Adjuvant Chemotherapy Improves Colon Cancer Outcomes
Adjuvant chemotherapy may improve survival in patients with stage II colon cancer regardless of treatment regimen, patient age, or high-risk pathologic features, according to a study published in the journal Cancer.
The role of adjuvant chemotherapy in the management of stage II colon cancer is still unclear and its use varies significantly across patients and institutions, with current guidelines suggesting that it be discussed only with patients who have high-risk stage II disease and when there is an absence of conclusive randomized controlled trial data.
To clarify the role of adjuvant chemotherapy in patients with stage II colon cancer, researchers led by Ajay V Maker, MD, University of Illinois at Chicago, conducted a study investigating the relationship between its use and overall survival in patients stratified by age and pathological features.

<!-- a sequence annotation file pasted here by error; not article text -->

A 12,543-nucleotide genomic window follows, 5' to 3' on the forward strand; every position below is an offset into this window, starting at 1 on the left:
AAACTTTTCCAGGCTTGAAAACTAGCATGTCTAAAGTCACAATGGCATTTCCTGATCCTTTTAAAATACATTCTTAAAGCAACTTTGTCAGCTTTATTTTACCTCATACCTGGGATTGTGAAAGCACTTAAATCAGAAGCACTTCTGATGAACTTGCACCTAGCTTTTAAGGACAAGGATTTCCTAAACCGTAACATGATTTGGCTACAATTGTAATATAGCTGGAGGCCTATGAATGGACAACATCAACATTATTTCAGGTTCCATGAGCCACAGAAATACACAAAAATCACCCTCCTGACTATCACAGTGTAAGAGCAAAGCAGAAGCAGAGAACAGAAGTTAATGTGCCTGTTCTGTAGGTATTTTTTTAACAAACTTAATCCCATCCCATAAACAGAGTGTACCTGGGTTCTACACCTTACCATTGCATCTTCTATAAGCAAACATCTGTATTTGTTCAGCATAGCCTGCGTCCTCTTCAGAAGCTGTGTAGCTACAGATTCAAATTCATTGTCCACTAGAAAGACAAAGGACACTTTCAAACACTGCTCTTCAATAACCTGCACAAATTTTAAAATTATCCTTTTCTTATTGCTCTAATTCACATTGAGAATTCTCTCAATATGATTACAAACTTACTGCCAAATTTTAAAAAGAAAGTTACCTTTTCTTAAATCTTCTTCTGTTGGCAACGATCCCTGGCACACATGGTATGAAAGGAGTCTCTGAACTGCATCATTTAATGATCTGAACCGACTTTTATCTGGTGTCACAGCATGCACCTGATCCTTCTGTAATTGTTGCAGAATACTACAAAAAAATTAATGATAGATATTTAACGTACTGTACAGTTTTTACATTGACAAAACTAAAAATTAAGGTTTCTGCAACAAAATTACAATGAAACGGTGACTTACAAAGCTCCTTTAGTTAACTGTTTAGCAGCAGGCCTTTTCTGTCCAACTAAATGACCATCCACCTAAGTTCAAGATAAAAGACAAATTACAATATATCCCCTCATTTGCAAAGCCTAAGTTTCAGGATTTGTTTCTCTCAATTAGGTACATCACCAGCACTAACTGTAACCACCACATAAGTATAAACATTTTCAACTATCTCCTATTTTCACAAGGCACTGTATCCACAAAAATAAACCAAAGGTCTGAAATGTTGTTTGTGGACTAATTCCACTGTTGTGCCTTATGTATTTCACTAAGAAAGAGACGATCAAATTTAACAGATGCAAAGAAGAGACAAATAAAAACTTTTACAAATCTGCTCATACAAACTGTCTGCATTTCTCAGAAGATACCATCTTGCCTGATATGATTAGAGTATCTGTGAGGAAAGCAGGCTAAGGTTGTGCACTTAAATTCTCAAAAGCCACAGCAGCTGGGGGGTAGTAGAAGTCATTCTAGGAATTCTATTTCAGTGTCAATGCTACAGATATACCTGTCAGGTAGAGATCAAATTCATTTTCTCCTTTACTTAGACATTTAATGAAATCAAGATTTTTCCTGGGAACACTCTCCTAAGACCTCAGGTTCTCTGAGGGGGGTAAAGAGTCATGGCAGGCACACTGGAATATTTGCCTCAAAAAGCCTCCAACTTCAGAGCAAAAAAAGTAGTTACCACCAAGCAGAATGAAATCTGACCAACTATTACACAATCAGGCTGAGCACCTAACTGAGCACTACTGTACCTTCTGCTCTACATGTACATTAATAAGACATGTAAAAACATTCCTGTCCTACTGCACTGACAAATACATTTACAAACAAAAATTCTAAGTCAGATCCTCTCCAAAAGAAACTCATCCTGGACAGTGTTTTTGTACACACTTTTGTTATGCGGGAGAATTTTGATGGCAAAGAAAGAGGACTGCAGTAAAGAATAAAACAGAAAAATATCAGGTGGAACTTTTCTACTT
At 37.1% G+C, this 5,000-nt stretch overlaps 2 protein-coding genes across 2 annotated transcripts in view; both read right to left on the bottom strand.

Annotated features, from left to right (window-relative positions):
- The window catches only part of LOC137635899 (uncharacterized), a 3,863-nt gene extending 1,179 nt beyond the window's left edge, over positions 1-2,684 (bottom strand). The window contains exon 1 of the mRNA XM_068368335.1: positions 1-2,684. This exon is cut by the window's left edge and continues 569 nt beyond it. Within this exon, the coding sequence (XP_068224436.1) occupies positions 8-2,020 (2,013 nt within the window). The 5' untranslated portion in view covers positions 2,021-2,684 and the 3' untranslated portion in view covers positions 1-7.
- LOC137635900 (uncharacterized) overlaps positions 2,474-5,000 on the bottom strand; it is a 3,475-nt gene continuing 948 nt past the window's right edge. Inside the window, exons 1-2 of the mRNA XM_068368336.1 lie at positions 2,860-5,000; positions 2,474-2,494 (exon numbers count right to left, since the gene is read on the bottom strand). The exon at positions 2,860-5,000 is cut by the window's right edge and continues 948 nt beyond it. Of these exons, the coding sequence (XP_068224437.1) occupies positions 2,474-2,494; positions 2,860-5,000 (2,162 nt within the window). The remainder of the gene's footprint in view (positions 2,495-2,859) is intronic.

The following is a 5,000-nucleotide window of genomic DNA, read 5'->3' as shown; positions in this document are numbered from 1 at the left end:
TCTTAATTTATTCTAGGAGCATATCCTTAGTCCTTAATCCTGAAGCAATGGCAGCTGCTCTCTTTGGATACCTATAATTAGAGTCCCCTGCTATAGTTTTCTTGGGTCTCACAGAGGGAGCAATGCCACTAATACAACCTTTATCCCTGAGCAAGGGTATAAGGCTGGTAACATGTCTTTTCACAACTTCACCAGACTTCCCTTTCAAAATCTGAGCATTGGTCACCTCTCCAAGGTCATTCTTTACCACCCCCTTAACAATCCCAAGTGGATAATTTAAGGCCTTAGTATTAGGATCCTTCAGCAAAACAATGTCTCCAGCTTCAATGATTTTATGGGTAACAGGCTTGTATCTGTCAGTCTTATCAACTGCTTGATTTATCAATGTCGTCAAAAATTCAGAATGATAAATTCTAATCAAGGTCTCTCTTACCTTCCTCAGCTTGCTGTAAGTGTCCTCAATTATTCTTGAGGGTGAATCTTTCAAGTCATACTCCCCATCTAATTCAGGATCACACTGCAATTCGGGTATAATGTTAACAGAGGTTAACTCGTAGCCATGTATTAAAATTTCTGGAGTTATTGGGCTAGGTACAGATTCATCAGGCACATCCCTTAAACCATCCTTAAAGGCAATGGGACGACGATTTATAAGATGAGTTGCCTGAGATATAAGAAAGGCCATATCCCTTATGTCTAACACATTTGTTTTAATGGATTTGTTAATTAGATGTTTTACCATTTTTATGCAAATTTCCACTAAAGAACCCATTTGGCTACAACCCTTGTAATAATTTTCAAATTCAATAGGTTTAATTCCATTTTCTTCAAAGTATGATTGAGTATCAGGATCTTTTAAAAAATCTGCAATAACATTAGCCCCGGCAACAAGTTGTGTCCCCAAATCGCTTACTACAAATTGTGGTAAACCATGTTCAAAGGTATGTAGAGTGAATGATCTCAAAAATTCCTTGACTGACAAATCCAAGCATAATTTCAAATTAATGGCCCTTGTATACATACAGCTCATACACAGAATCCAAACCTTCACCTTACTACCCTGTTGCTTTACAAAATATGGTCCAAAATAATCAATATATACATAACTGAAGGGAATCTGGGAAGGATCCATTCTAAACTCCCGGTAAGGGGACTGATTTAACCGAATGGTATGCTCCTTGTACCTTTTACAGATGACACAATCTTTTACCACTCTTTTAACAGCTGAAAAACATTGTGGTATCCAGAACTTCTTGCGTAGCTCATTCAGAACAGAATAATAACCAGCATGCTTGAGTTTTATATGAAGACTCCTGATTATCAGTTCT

They used data from the National Cancer Data Base to analyze the demographics, tumor characteristics, management, and survival of patients with stage II colon cancer diagnosed between 1998 and 2006 with survival information through 2011. Statistical analyses were then used to analyze demographic and survival data.
A total 153,110 patients with stage II colon cancer were included in the analysis. Male sex, nonwhite race, age younger than 65 years, use of a community treatment facility, non-Medicare insurance, and diagnosis before 2004 were associated with receipt of chemotherapy. Researchers also found that adjuvant chemotherapy led to improved and clinically relevant overall survival in all patient subgroups, regardless of high-risk tumor pathologic features, age, or chemotherapy regimen. Further, no difference in single or multiagent adjuvant chemotherapy regimens was observed.
Thus researchers concluded that adjuvant chemotherapy may improve survival in patients with stage II colon cancer regardless of demographic or pathologic features. Their study also included the largest group of patients with stage II colon cancer ever evaluated, according to the researchers.